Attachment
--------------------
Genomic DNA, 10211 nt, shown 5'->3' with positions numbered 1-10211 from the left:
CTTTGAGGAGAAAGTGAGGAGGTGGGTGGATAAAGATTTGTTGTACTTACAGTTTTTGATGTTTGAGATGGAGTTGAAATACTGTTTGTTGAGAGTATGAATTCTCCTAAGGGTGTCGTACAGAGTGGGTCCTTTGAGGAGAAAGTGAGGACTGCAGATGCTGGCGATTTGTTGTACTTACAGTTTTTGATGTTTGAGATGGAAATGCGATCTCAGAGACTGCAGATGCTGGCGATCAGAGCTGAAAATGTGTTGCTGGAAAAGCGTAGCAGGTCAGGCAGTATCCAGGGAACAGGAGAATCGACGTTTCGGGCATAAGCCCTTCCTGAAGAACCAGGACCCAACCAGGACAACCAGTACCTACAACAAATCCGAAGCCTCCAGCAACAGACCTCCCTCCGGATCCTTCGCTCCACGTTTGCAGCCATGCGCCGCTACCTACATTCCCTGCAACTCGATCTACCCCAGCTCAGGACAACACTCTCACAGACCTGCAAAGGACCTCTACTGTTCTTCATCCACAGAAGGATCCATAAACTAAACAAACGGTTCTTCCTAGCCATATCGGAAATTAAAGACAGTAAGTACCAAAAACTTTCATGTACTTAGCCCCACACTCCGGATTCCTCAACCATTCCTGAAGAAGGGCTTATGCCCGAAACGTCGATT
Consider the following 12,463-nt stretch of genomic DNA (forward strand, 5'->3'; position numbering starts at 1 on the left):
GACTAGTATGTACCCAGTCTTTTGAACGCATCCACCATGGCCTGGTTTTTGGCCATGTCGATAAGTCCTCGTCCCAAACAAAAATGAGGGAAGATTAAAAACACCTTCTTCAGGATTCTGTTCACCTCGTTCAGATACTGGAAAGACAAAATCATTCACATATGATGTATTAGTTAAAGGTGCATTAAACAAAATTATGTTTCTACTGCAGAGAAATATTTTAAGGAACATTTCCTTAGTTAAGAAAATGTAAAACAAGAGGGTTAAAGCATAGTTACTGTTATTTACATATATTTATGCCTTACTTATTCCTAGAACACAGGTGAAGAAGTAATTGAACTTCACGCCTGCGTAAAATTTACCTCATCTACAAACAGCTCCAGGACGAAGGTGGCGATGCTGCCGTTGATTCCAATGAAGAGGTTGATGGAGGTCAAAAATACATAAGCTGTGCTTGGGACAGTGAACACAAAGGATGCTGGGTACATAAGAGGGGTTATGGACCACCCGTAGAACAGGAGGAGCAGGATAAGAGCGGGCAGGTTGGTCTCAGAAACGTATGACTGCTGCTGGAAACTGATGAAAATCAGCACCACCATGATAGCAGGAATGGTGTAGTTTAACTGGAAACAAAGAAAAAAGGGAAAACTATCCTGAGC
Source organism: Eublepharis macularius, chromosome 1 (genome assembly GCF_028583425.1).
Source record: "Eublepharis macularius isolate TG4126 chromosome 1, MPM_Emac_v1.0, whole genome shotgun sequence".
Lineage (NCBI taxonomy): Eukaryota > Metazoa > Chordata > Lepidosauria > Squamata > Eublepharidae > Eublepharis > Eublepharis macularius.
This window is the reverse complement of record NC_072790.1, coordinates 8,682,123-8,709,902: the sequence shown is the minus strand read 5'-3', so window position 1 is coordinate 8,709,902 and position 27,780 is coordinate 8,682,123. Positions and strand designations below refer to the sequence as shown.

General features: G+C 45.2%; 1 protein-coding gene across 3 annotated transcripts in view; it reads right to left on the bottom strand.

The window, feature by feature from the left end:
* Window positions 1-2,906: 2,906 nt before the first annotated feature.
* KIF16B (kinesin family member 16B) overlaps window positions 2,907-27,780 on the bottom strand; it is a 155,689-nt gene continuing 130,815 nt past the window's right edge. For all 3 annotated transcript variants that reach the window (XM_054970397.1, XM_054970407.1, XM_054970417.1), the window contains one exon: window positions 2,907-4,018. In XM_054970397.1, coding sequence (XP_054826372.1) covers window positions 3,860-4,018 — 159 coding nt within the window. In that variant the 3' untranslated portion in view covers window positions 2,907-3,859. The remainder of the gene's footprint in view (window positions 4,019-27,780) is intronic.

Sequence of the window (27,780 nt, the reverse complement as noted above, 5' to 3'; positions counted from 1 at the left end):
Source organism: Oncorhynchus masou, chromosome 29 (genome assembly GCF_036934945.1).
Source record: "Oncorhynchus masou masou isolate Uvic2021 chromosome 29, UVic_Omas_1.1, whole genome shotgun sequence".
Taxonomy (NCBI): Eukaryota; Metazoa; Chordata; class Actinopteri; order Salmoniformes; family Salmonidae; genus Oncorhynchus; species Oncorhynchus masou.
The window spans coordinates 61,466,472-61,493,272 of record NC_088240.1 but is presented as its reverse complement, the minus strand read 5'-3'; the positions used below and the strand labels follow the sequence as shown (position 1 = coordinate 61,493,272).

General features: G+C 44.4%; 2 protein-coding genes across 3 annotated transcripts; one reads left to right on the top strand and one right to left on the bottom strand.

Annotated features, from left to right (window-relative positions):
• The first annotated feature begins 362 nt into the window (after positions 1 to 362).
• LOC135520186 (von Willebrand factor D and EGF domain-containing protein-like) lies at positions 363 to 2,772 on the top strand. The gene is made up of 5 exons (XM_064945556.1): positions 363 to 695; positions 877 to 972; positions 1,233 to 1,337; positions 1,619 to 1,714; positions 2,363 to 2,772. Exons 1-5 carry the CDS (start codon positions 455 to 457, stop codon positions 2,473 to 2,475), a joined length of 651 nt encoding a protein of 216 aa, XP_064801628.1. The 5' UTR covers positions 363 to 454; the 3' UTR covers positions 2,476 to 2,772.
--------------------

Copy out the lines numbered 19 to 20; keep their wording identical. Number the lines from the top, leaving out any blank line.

Annotated features, from left to right (window-relative positions):
• The first annotated feature begins 362 nt into the window (after positions 1 to 362).